We are thrilled to announce that Justin Duyao is Variable West’s inaugural Editorial Apprentice for the spring 2021 semester.
Justin is a writer, editor, and student with a BA in English Literature from Harding University. He lives in Portland, Oregon, and is pursing an MA in Critical Studies from the Pacific Northwest College of Art. His interests include studies of consciousness, sociolinguistics, and gender.
The VW Editorial Apprenticeship is a semester-long paid program that allows emerging writers and editors to learn how an online journal works while expanding their art writing practice. In addition to assisting with daily tasks such as website and social media management, apprentices receive reading and writing assignments, participate in discussions, and will take ownership of Variable West’s Love Letters column.
Over the past ten years, my life as an art writer has only been possible because of the support and trust of mentors and colleagues. Editors took chances on me, professors encouraged me and helped me make connections, and I swapped editorial feedback with my network of peers. These interactions were absolutely essential to my growth as a young writer, yet they feel like an impossibility in today’s new world of cascading closures, cancellations, and social isolation.
The media and publishing worlds have been in trouble for a while—years before the pandemic—with countless magazines, newspapers, journals, and blogs shutting down, often abruptly, citing a lack of financial sustainability. Two of these recent deaths hit me particularly hard: The Village Voice in 2018, and Art Practical earlier this year. To me, both publications represent environments where emerging writers could learn about the business, develop their voice, and build their career. Their absences leave a palpable void—one I am determined to fill in whatever way I can.
With that in mind, I’m relaunching Variable West’s editorial venture as the online journal Variable Voice. You can expect exhibition reviews, essays, interviews, Love Letters, and other series that try to find a balance between generous, accessible language, zealously researched topics, and experimental prose that challenges the conventions of each format.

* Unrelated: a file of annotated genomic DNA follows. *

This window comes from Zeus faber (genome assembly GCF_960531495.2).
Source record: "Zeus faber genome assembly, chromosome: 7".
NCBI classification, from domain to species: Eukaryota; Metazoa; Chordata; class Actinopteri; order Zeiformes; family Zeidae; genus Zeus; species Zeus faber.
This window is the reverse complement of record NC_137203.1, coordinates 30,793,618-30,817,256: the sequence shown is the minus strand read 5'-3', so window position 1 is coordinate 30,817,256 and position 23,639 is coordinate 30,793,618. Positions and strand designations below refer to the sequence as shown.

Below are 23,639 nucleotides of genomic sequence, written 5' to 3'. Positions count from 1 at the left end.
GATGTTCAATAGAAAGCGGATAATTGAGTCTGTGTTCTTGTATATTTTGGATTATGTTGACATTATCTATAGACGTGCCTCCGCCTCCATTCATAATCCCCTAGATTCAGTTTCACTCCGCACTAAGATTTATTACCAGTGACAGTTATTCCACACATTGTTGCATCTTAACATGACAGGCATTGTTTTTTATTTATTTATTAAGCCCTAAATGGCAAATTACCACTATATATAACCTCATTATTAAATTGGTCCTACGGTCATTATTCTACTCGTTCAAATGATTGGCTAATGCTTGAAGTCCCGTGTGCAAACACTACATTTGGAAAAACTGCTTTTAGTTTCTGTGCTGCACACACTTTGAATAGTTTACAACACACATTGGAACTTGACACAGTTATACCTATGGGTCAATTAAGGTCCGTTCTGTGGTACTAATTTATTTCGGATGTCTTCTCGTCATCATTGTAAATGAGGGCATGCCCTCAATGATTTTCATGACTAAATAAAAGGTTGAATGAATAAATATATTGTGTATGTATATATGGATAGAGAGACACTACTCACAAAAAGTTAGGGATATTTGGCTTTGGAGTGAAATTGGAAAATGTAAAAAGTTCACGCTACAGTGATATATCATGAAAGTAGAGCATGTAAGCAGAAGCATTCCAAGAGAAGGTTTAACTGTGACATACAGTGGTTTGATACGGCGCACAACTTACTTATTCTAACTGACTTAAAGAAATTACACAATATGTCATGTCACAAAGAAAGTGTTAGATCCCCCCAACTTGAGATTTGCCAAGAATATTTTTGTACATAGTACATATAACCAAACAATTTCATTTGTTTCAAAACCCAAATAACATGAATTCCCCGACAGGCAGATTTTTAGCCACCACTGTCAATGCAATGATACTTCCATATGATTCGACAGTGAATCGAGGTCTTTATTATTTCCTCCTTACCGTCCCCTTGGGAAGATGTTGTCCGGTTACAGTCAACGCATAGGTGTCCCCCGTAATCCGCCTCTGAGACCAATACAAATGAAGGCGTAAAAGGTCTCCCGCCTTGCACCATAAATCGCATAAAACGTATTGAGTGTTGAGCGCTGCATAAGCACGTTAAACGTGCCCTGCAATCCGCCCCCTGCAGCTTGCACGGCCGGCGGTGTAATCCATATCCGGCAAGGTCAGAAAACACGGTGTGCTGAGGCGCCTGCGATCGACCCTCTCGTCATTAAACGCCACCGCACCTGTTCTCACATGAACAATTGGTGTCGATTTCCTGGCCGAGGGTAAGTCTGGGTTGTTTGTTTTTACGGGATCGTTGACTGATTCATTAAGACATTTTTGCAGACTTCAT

Of course, I could never replace these two publishing legacies, but I am deeply inspired by what they both did for art criticism and writing. No other art journals have dedicated as much care and passion to the West Coast art ecosystem as Art Practical. No other newspaper—alternative or mainstream—compares to TheVillage Voice‘s radical, celebratory, razor sharp criticism and journalism. I hope to infuse the essences of both these publications in everything we produce in Variable Voice.
You might be thinking: Sure, great ideas, but how will we stay afloat when so much of the publishing world is drowning? That’s where our incredible community comes in. By becoming a monthly subscriber or making a one time donation, you can help reinvigorate, sustain, and expand West Coast art writing and scholarship. Plus, I’ll be hustling everyday to find new funding opportunities. We’re extremely fortunate to have received a grant from Critical Minded, which will help us start with some real momentum.
Head to the Variable Voice page to see what we have published so far, and stay tuned for more!
I’m so excited for this new adventure, and can’t wait to share it with you.
We are thrilled to announce that Variable West has received a $5,000 grant from Critical Minded. The funds will be used to commission exhibition reviews, essays, and interviews from outstanding arts writers on the West Coast.
As if that weren’t great enough, the inimitable Ashley Stull Meyers will act as a guest editor of the Critical Minded series. Stull Meyers is a fierce advocate for West Coast arts and art writing, and has curated exhibitions and public programming for a diverse set of arts institutions along the West Coast. She served as the Northwest Editor for Art Practical, and her writing has been featured in BOMB Magazine, Daily Serving, The Exhibitionist, among other publications.
This project is supported by Critical Minded, an initiative to invest in cultural critics of color cofounded by The Nathan Cummings Foundation and the Ford Foundation.